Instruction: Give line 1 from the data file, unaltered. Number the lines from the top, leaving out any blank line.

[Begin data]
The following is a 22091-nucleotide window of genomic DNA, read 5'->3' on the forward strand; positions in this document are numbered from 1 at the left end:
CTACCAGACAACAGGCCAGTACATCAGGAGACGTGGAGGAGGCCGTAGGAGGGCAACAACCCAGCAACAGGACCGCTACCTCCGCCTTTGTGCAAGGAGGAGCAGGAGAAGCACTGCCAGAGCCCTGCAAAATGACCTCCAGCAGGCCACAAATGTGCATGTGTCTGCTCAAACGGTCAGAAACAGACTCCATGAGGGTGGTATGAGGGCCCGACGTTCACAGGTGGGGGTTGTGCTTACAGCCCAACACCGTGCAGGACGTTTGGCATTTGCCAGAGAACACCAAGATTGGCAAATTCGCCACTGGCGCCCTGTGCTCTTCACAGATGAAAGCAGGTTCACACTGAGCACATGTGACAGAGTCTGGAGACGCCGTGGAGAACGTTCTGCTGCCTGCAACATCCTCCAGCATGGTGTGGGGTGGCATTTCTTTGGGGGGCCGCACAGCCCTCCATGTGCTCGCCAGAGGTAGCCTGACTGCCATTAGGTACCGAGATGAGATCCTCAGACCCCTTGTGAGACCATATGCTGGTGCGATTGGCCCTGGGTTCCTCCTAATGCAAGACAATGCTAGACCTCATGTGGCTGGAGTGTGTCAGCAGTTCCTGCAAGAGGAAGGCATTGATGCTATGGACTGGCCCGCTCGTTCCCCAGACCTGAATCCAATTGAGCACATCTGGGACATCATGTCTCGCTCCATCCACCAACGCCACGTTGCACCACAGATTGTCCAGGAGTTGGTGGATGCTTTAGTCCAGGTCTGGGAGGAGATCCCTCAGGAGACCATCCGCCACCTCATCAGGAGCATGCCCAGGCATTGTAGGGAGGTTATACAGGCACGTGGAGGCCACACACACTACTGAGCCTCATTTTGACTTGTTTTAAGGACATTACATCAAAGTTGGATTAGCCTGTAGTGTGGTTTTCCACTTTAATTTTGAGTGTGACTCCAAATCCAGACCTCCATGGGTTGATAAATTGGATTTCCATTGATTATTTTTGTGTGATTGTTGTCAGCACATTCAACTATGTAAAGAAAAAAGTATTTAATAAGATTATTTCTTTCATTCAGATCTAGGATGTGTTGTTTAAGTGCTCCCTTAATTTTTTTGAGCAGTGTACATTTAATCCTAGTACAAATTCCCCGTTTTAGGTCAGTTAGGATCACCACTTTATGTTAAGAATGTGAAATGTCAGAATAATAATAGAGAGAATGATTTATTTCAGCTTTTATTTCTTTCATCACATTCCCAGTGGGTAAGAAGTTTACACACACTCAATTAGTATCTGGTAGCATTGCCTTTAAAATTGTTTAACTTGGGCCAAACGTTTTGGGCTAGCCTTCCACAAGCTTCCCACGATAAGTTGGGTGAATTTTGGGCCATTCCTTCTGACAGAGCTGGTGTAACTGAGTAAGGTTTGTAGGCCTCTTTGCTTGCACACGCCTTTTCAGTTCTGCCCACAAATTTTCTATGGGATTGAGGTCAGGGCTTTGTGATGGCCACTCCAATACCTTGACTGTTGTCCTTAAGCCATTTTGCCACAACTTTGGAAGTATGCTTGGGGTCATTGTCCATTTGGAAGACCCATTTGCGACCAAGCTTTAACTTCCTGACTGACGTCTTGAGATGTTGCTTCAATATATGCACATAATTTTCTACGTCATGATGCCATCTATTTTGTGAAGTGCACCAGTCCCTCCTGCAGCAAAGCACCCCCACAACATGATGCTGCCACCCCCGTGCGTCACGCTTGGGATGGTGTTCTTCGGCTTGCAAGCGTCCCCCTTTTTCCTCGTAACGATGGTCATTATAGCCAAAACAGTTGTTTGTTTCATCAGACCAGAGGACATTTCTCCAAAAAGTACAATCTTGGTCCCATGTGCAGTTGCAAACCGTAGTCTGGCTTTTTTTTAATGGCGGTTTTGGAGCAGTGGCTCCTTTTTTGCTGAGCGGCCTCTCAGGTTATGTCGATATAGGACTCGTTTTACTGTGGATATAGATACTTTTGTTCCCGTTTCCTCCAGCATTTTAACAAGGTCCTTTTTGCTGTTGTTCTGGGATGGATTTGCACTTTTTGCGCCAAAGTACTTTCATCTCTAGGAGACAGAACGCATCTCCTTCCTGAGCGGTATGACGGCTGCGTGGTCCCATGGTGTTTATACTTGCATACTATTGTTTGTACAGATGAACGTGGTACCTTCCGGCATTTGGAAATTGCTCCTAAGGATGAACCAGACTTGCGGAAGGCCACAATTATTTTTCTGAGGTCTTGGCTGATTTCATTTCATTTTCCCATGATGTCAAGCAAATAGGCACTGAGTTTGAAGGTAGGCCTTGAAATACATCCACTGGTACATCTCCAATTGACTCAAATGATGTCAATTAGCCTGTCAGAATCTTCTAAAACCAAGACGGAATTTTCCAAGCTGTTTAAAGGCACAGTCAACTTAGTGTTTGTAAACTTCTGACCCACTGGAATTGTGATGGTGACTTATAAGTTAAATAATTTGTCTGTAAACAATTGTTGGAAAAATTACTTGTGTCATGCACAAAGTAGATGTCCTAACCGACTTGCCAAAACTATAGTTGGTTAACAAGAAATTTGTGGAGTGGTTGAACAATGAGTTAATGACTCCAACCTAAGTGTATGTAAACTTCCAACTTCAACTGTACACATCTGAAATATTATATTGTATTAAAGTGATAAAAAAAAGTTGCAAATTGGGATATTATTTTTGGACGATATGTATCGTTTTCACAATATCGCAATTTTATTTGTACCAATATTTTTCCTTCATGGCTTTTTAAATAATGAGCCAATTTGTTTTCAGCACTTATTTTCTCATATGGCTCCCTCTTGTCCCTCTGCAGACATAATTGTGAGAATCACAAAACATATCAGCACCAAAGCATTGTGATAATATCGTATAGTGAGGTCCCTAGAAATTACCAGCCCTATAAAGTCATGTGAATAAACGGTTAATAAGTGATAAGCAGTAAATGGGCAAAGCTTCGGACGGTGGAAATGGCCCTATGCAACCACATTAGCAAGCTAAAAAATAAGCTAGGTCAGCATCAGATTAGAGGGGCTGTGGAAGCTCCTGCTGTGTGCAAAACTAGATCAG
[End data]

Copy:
The following is a 22091-nucleotide window of genomic DNA, read 5'->3' on the forward strand; positions in this document are numbered from 1 at the left end: